Welcome back, language teachers, to Adventures in Language!
Cześć! In this article, we’re talking about one great evidence-based way to build your students’ confidence and motivation in the language: Growth Mindsets! What are Growth Mindsets, why do they matter, and how can you encourage your language learners to embrace them? Well, bando alle ciance (‘without further ado’ in Italian), let’s get to it!
First - what is a Language Mindset?
It’s one’s beliefs about their ability to learn languages. There are two main kinds of mindsets that you need to know about:
Growth Mindsets make for more effective language learning. Why? When it comes to language learning, challenge is inevitable and persistence is necessary. So a learner’s mindset influences their emotional responses and behavioral actions towards facing challenges in the language. So – here’s what you need to know about mindsets in Second Language Acquisition…
- Most students lie somewhere in between a pure Fixed or pure Growth mindset.
And their language mindset can fluctuate day by day. For instance, a student might usually lean towards a growth mindset, but they just failed a chemistry test and are now feeling less confident about their intellectual capabilities. Their mindset could also depend on the input they have received from their community. For example, students raised in diglossic (A.K.A. bilingual) communities are more likely to believe people can learn additional languages because they have ample real-life evidence from people all around them who do it every day. However, students raised in a monolingual community are more likely to believe that the ability to learn additional languages is a special and rare skill.
- Students’ mindsets may differ based on the performance task in the language
For example, it’s not uncommon for students to believe they’re capable of mastering grammar but not pronunciation — in which case we’d say that they have a growth mindset towards grammar but a fixed mindset towards pronunciation.
- There are three main underlying beliefs that influence a student towards a fixed language mindset. There are native language aptitude beliefs (i.e. “I’m not even good with words in my native language so why would I expect I could learn a foreign language?”), second language aptitude beliefs (i.e. “I just don’t have the knack for learning foreign languages – so there’s no sense in trying.”), and age sensitivity beliefs (i.e. “After a certain age, you can’t really learn additional languages well.”). So, the question becomes: what can you, as their teacher, do about these underlying beliefs?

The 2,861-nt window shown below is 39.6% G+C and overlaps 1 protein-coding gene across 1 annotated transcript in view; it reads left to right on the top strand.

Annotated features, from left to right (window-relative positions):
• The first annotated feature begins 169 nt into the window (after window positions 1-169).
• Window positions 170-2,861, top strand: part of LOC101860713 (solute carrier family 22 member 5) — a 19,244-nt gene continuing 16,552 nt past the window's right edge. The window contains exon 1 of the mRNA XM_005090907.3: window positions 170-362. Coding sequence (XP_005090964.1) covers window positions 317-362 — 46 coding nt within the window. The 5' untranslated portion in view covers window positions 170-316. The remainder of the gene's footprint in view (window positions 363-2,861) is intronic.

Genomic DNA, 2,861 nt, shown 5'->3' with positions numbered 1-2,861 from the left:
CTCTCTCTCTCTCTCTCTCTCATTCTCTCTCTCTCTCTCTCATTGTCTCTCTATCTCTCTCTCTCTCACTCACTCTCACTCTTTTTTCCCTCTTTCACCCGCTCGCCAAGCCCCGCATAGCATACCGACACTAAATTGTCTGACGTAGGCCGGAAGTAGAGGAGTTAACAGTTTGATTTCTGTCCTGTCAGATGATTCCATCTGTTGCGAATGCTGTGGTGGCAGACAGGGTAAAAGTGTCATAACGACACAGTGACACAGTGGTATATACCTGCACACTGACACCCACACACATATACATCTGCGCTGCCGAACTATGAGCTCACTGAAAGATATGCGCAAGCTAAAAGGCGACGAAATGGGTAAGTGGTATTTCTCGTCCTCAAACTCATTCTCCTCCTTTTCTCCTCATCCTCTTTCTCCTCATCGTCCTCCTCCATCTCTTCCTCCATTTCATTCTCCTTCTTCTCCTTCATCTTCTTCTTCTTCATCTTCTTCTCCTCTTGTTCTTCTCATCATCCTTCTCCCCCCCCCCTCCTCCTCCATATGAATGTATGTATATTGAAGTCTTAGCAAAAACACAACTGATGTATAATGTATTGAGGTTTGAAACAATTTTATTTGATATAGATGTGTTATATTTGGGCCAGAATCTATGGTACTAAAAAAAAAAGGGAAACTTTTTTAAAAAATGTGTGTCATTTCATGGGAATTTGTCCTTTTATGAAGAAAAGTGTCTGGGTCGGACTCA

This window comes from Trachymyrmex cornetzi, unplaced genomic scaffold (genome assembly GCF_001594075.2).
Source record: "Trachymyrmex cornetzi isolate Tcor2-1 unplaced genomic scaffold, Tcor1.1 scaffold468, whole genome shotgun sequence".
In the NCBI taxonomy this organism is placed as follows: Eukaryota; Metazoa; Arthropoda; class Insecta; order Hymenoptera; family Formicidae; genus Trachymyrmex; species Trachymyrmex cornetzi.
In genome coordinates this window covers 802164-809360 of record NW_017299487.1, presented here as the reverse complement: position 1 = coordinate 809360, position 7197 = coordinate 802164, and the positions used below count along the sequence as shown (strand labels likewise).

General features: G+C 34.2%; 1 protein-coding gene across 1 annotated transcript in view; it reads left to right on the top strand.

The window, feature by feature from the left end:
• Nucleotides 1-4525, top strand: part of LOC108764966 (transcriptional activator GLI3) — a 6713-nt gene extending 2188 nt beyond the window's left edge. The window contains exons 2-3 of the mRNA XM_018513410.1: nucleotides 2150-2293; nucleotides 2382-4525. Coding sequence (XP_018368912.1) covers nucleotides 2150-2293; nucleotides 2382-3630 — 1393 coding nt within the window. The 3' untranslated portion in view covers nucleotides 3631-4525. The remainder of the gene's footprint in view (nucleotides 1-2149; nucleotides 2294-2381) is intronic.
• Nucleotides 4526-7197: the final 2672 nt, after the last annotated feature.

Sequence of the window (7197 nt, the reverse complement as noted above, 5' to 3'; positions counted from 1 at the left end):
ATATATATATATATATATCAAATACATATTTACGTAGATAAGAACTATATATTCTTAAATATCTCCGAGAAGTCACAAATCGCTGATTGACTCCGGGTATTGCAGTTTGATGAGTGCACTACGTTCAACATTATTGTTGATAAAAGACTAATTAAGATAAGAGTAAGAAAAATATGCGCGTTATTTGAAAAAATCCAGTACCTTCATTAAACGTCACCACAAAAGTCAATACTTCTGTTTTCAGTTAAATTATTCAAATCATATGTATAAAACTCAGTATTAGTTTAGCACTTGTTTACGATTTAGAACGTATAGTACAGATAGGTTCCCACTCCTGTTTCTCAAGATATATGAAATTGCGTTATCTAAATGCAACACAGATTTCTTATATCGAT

Here are 4 tips for fostering Growth Mindset in your students!
#1 Use “Free-Form Conversation” activities in class
This all comes down to making sure there’s a balance between performance-based activities and mastery-based learning activities. Performance-based activities (e.g. exams, oral presentations) are necessary and important. But if there are too many performance-based tasks in class, students will be incentivized to overvalue things like external validation and performance metrics and undervalue the actual learning and growing process. The best way to balance performance-based activities is with mastery-based activities — such as, Free Form Conversations! Here’s how they work. You tell your students to take a step back from all the technical language stuff they’ve been studying and just focus on using the language to communicate with each other. It’s that simple. Why does this work? Open-ended activities like these resemble real-life interactions and reinforce the value of communicative competence — all in a low-stakes (ungraded) task. Talkative classes may not need much structure for these chatting sessions; others may benefit from the structured context of a collaborative task, like a board game. Pro-tip: during these activities, remind your students that error-making is 100% encouraged! Doing so will encourage them to adopt a Growth Mindset!